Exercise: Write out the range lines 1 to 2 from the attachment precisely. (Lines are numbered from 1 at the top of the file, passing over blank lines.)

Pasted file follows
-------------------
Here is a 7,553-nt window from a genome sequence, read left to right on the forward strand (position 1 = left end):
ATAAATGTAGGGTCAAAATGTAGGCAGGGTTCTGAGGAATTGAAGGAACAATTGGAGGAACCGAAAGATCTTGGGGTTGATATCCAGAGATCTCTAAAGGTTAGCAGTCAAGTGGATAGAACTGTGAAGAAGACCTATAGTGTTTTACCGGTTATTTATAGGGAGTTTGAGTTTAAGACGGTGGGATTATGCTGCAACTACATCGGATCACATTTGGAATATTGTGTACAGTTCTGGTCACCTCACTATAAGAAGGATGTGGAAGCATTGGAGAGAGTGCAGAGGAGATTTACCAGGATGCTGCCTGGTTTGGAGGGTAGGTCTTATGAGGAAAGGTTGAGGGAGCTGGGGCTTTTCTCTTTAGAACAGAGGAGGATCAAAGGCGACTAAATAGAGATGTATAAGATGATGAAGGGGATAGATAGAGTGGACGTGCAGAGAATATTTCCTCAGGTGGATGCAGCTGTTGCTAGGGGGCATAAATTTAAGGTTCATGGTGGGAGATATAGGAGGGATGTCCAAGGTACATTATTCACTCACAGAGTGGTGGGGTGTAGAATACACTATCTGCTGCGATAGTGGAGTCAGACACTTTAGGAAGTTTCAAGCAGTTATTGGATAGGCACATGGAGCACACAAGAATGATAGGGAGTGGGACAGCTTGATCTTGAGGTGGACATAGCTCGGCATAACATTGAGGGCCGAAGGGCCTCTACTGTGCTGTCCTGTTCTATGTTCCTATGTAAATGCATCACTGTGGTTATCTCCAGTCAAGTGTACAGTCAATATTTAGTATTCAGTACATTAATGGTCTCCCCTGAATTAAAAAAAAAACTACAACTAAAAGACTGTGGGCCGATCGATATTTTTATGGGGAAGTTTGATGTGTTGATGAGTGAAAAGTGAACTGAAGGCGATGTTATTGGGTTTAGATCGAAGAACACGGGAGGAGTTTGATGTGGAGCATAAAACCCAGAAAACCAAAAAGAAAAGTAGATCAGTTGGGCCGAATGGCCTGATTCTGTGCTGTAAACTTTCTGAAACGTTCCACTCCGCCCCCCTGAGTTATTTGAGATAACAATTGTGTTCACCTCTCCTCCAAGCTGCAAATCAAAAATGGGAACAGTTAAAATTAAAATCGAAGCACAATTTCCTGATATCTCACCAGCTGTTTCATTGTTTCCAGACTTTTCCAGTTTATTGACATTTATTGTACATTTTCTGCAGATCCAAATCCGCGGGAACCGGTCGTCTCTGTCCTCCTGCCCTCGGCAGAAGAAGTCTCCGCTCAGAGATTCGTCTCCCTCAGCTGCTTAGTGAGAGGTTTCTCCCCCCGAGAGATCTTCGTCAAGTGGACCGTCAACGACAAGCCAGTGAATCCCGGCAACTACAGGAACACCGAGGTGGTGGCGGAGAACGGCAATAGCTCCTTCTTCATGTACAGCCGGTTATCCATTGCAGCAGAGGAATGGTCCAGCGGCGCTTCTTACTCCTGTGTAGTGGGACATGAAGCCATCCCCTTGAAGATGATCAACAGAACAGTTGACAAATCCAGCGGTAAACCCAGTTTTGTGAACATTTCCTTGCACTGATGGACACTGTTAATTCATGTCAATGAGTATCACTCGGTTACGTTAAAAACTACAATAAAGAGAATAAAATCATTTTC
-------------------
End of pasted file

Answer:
Here is a 7,553-nt window from a genome sequence, read left to right on the forward strand (position 1 = left end):
ATAAATGTAGGGTCAAAATGTAGGCAGGGTTCTGAGGAATTGAAGGAACAATTGGAGGAACCGAAAGATCTTGGGGTTGATATCCAGAGATCTCTAAAGGTTAGCAGTCAAGTGGATAGAACTGTGAAGAAGACCTATAGTGTTTTACCGGTTATTTATAGGGAGTTTGAGTTTAAGACGGTGGGATTATGCTGCAACTACATCGGATCACATTTGGAATATTGTGTACAGTTCTGGTCACCTCACTATAAGAAGGATGTGGAAGCATTGGAGAGAGTGCAGAGGAGATTTACCAGGATGCTGCCTGGTTTGGAGGGTAGGTCTTATGAGGAAAGGTTGAGGGAGCTGGGGCTTTTCTCTTTAGAACAGAGGAGGATCAAAGGCGACTAAATAGAGATGTATAAGATGATGAAGGGGATAGATAGAGTGGACGTGCAGAGAATATTTCCTCAGGTGGATGCAGCTGTTGCTAGGGGGCATAAATTTAAGGTTCATGGTGGGAGATATAGGAGGGATGTCCAAGGTACATTATTCACTCACAGAGTGGTGGGGTGTAGAATACACTATCTGCTGCGATAGTGGAGTCAGACACTTTAGGAAGTTTCAAGCAGTTATTGGATAGGCACATGGAGCACACAAGAATGATAGGGAGTGGGACAGCTTGATCTTGAGGTGGACATAGCTCGGCATAACATTGAGGGCCGAAGGGCCTCTACTGTGCTGTCCTGTTCTATGTTCCTATGTAAATGCATCACTGTGGTTATCTCCAGTCAAGTGTACAGTCAATATTTAGTATTCAGTACATTAATGGTCTCCCCTGAATTAAAAAAAAAACTACAACTAAAAGACTGTGGGCCGATCGATATTTTTATGGGGAAGTTTGATGTGTTGATGAGTGAAAAGTGAACTGAAGGCGATGTTATTGGGTTTAGATCGAAGAACACGGGAGGAGTTTGATGTGGAGCATAAAACCCAGAAAACCAAAAAGAAAAGTAGATCAGTTGGGCCGAATGGCCTGATTCTGTGCTGTAAACTTTCTGAAACGTTCCACTCCGCCCCCCTGAGTTATTTGAGATAACAATTGTGTTCACCTCTCCTCCAAGCTGCAAATCAAAAATGGGAACAGTTAAAATTAAAATCGAAGCACAATTTCCTGATATCTCACCAGCTGTTTCATTGTTTCCAGACTTTTCCAGTTTATTGACATTTATTGTACATTTTCTGCAGATCCAAATCCGCGGGAACCGGTCGTCTCTGTCCTCCTGCCCTCGGCAGAAGAAGTCTCCGCTCAGAGATTCGTCTCCCTCAGCTGCTTAGTGAGAGGTTTCTCCCCCCGAGAGATCTTCGTCAAGTGGACCGTCAACGACAAGCCAGTGAATCCCGGCAACTACAGGAACACCGAGGTGGTGGCGGAGAACGGCAATAGCTCCTTCTTCATGTACAGCCGGTTATCCATTGCAGCAGAGGAATGGTCCAGCGGCGCTTCTTACTCCTGTGTAGTGGGACATGAAGCCATCCCCTTGAAGATGATCAACAGAACAGTTGACAAATCCAGCGGTAAACCCAGTTTTGTGAACATTTCCTTGCACTGATGGACACTGTTAATTCATGTCAATGAGTATCACTCGGTTACGTTAAAAACTACAATAAAGAGAATAAAATCATTTTC